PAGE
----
So, Joel Watts decided to have some fun with the situation, and after asking me if he could, posted an online poll asking whether or not I am “saved”. But the poll was designed to highlight the above two points: that in scholarship, one’s religious affiliation or non-affiliation is moot as long as the arguments are sound.

Interestingly, Joel informs me that at last count, with 29 votes cast, over half of those casting votes apparently understand the fallacy of Jim West’s diversionary tactic, and 55% have voted that my religious affiliation “doesn’t matter because facts are facts.” However, I was also intrigued to discover that 34% went ahead and voted “no”, that I’m not saved, and that only a paltry 10% (3 votes) voted that I am, in fact, “saved”.

Thus, from this data we can conclude two things:

  1. that I had better stock up on otherworldly fire retardant, and more importantly,
  2. we can see why fallacious appeals to an opponent’s lack of faith (like screaming “ATHEIST!”) are so effective: nearly half of those casting votes cast judgment on the fate of my soul rather than notice that the poll was designed to test whether voters could recognize the logical fallacy of appealing to my moot religious affiliation. (But I do offer my thanks to those three brave souls who consider me saved. ;-)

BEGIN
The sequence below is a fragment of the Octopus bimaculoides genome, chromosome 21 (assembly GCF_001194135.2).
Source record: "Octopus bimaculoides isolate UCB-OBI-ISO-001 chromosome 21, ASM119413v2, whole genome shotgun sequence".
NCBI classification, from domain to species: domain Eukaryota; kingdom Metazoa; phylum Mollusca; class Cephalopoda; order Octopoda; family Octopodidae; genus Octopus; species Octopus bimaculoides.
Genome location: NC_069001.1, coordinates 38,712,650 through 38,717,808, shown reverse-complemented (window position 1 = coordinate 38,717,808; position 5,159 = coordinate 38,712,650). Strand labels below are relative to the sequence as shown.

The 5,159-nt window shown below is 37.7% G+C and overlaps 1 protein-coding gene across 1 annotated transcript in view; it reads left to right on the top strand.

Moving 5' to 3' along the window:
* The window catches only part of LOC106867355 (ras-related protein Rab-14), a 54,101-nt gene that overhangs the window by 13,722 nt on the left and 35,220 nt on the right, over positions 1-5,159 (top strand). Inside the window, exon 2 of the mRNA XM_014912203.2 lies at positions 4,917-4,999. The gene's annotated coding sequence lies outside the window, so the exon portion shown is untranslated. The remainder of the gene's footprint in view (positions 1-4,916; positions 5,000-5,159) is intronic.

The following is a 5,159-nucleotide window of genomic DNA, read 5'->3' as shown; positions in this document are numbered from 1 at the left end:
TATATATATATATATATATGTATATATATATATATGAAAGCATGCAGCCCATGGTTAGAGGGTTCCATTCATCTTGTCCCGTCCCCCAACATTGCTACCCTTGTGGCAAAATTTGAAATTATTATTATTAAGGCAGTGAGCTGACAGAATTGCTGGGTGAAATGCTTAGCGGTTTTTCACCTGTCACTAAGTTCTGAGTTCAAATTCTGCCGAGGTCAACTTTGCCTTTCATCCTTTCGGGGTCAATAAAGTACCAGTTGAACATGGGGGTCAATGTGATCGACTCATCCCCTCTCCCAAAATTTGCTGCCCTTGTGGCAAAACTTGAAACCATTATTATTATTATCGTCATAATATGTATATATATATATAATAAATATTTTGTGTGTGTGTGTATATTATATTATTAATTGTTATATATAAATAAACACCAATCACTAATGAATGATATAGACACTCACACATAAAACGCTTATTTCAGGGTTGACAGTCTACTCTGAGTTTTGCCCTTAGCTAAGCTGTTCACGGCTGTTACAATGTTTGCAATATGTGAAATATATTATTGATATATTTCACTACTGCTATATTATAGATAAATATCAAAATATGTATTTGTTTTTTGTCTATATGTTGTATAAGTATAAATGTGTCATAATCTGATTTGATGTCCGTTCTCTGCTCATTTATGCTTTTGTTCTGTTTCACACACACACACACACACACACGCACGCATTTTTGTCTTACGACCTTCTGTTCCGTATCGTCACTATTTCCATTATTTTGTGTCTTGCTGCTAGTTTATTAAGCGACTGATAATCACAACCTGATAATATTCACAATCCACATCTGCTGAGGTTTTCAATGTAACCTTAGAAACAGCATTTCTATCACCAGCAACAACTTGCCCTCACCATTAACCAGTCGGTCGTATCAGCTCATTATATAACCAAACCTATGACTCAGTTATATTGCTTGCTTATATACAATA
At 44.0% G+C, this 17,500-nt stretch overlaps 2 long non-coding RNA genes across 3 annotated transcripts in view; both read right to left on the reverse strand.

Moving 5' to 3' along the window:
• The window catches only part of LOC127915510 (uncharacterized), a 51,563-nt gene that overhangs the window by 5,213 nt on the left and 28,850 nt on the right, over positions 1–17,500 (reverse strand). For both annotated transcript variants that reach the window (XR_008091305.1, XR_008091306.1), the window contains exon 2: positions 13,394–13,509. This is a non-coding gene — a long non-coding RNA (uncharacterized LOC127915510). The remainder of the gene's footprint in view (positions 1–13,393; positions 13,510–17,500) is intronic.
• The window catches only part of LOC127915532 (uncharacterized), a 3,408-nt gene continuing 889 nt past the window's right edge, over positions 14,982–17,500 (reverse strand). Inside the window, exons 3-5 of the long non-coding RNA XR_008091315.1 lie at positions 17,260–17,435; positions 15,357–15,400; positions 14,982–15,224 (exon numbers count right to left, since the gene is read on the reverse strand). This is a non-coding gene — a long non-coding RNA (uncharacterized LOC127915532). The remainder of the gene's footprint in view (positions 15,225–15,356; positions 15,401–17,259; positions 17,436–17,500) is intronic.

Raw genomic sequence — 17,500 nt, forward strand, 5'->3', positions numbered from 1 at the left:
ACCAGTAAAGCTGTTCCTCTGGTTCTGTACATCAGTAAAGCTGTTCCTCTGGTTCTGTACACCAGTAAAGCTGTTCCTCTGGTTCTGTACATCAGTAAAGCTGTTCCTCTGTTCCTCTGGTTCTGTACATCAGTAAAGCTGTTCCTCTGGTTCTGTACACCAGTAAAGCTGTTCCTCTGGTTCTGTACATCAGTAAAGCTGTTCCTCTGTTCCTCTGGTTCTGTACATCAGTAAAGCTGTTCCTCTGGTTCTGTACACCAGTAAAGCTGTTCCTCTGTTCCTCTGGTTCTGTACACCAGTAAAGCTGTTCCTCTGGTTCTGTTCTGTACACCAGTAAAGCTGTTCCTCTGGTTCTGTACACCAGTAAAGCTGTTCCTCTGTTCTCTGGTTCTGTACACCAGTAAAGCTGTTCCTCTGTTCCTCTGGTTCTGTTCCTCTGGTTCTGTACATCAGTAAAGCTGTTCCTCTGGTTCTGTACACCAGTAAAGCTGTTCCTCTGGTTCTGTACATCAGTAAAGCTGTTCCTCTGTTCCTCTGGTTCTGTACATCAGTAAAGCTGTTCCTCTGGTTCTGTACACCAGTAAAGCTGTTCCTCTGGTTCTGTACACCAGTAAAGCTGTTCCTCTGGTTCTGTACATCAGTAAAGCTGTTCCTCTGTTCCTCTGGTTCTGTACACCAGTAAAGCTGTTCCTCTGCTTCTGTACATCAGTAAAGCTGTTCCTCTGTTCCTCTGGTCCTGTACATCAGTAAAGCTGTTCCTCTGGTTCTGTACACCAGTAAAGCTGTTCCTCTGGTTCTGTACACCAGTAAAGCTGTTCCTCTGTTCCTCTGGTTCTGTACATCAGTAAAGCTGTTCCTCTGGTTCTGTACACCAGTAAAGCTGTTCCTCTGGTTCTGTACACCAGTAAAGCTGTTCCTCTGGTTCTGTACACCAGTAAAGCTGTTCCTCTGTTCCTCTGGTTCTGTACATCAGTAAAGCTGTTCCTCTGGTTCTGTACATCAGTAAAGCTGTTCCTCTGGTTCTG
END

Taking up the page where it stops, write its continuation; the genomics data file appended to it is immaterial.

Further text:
I want my friend to change his opinion on same-sex marriage. I want him to see the beam in his own eye – the inconsistency of his hermeneutic – that everyone else so clearly sees. I want him to see that using an appeal to the revelatory nature of the Bible to suppress the civil (not religious, but civil) rights and privileges of LGBTQ individuals is just as wrong as when it was done to slaves in the 1860s and to women in the early 1900s. I want him to stop posting embarrassing (and to many, offensive) comparisons between homosexuality and criminal activities like polygamy and pedophilia, and lumping them all together by arguing, “insofar as they are deviations, they are similar.” Such comments are not worthy of scholars and professionals, but are instead what we have come to expect from many fundamentalist preachers and politicians. I want my friend to change his scholarly opinion, and I want him to stop attacking the beliefs (or non-beliefs) of other scholars making valid points. Again, such sloppy rhetoric is not worthy of scholars.